Legalise your immigration status in Australia.
Your options as an unlawful non-citizen will be limited and time is very much of the essence. Certain options will only be available within a certain period of time of becoming unlawful and acting outside of this limit will affect your future prospects of migrating to Australia.
You may be able to legalise your status and return to a substantive visa, provided that you act quickly and diligently. A migration lawyer can assist you in navigating your options and ensuring that you are not harmed in future visa applications to Australia.
Steps to take If you don’t have a valid visa
If you are in Australia without a valid visa, you could face serious consequences including immigration detention and removal from Australia.
If your visa has expired, you need to apply for a Bridging visa E (BVE) immediately in order to become lawful. A BVE is a short-term visa that lets you remain lawful while you make arrangements to leave Australia.
If you are the family member of a visa holder who died prior to departing Australia, please visit death of a family member to notify the Department.
*You can leave Australia any time. If your visa has expired, you should apply for a BVE before you depart the country. It is important to follow the right steps when you make arrangements to leave. How you leave Australia could affect your ability to be granted a visa in future.
Protection visa or Safe Haven visa holders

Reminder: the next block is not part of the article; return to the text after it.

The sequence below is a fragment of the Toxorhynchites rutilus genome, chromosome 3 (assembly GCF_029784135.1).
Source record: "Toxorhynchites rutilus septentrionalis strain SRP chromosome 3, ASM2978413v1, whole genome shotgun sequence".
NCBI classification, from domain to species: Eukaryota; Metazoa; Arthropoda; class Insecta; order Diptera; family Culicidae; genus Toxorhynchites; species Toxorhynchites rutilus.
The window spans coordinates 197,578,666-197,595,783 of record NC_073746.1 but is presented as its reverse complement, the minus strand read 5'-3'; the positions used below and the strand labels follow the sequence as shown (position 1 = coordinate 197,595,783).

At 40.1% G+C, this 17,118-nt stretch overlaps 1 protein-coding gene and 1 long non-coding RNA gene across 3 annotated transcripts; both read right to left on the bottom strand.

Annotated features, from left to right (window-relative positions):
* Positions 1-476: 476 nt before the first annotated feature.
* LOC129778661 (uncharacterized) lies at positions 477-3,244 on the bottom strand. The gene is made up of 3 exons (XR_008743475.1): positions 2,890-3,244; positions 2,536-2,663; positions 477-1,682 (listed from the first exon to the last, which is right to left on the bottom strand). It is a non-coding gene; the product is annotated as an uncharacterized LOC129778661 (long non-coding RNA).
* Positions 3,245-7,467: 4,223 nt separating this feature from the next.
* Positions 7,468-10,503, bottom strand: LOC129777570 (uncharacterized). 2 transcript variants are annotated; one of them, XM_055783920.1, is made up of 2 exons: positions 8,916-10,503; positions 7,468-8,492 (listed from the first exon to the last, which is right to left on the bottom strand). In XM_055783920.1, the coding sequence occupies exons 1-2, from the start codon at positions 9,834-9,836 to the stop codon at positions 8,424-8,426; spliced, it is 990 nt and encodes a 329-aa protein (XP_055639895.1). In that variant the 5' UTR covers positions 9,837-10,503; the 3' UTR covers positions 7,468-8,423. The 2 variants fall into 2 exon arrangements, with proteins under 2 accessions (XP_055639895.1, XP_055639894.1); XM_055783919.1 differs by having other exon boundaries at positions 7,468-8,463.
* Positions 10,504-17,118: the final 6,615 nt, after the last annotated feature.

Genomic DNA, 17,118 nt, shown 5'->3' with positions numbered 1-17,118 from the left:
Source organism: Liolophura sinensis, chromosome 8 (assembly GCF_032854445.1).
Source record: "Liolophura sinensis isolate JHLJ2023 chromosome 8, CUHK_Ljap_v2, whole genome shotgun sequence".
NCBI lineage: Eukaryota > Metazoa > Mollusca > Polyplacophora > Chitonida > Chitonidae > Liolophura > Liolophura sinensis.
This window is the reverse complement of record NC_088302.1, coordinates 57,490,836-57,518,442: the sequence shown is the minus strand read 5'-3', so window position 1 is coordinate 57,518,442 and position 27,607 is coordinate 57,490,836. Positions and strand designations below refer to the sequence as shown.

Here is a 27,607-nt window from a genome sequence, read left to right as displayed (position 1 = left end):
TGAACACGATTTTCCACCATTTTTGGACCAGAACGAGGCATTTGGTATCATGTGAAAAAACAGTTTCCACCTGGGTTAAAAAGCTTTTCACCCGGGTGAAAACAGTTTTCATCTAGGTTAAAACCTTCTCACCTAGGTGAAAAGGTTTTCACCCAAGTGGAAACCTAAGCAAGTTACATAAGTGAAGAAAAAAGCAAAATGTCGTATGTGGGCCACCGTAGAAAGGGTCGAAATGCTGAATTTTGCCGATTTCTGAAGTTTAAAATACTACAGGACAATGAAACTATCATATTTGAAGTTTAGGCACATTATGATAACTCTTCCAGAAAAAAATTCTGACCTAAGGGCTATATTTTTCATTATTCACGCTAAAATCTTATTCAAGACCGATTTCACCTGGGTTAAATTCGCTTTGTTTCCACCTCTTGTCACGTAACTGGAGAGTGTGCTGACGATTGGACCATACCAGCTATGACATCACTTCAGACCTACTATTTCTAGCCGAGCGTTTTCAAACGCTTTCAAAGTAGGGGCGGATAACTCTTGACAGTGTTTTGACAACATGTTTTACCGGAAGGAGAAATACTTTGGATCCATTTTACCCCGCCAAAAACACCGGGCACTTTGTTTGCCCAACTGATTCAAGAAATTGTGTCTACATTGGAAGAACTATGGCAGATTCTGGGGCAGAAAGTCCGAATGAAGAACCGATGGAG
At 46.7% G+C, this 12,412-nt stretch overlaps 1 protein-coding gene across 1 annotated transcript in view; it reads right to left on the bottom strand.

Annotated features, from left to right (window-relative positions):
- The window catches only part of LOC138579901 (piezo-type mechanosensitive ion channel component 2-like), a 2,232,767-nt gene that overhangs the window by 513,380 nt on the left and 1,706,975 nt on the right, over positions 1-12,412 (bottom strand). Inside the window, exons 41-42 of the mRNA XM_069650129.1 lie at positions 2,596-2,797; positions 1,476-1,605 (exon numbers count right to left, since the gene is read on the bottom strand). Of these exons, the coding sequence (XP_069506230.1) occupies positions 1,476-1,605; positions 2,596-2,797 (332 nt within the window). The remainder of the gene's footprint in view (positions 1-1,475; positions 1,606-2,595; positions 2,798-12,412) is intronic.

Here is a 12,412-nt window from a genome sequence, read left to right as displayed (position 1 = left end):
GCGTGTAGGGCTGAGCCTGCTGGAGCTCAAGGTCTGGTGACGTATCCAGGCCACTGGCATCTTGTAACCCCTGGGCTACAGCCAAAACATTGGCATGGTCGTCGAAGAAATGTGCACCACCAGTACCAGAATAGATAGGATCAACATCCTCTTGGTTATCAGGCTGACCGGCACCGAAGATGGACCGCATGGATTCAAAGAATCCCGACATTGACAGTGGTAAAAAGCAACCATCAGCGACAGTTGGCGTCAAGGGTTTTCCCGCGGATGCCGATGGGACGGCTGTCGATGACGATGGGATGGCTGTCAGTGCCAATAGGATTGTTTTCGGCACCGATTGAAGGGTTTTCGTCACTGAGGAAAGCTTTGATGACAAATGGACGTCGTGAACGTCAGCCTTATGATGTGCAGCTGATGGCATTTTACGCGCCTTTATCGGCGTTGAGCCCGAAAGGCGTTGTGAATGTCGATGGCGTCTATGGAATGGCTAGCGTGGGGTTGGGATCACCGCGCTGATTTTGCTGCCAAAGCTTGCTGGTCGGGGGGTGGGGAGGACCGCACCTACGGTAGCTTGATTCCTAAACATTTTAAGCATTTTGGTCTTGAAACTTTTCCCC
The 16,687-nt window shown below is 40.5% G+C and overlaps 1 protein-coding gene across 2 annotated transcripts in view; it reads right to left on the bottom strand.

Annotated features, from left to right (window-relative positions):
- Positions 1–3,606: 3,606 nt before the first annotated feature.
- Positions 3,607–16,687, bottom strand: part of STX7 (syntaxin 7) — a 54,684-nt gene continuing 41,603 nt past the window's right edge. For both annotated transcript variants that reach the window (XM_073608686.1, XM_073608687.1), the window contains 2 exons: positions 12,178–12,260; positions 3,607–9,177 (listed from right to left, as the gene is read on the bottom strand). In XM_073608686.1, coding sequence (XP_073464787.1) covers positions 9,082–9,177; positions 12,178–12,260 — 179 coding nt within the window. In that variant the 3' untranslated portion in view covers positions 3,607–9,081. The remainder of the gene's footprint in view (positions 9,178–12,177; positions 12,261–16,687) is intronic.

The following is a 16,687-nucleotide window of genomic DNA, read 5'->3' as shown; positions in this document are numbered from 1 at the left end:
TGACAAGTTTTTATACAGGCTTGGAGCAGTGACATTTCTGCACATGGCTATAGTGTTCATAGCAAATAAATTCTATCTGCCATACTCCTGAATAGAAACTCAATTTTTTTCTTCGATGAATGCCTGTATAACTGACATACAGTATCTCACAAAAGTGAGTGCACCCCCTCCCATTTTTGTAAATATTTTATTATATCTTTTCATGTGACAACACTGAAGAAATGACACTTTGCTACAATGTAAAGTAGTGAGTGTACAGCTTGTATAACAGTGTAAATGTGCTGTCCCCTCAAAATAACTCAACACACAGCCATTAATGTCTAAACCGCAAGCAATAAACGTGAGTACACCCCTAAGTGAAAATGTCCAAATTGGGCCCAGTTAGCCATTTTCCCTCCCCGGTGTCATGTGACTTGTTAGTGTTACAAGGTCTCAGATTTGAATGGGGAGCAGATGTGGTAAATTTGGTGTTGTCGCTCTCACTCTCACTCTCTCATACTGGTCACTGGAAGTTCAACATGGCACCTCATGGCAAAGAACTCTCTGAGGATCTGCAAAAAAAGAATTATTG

If you already hold a Temporary Protection visa (TPV) or a Safe Haven Enterprise visa (SHEV) you must apply for another TPV or SHEV before your current TPV or SHEV expires.
If your current TPV or SHEV expires and you have not applied for a subsequent visa, you:
- will be in Australia unlawfully
- will not be able to work or study
- will not have access to Medicare or Centrelink benefits
Australian Permanent residents
As a permanent resident, you can leave Australia and return on your permanent visa as often as you wish for the first 5 years after the visa is granted.
- the travel component of your permanent visa will expire, making travel back to Australia difficult
- you must apply for a Resident Return visa if you want to leave Australia and return as a permanent resident
If you are outside Australia when the travel component of your permanent visa expires, do not return to Australia on any other kind of visa. If you do:
- you might lose your permanent resident status
- your eligibility for citizenship might be affected
Need help with getting Australian Visas or Visa Appealing?
NO BORDERS LAW GROUP: #1 TRUSTED MIGRATION LAWYERS
Email: [email protected]
Tel: +61 (07) 3876 4000
We will help you by exploring visa options and securing applications. We will assess the eligibility of the application for a partner visa, and provide you with detailed advice on your chances of success. If you would like to discuss your visa options and evaluate the pathway to permanent residency, please make an enquiry or book a consultation to get expert advice with one of our knowledgeable and experienced Migration Agents/Lawyers on 07 3876 4000 or email: [email protected].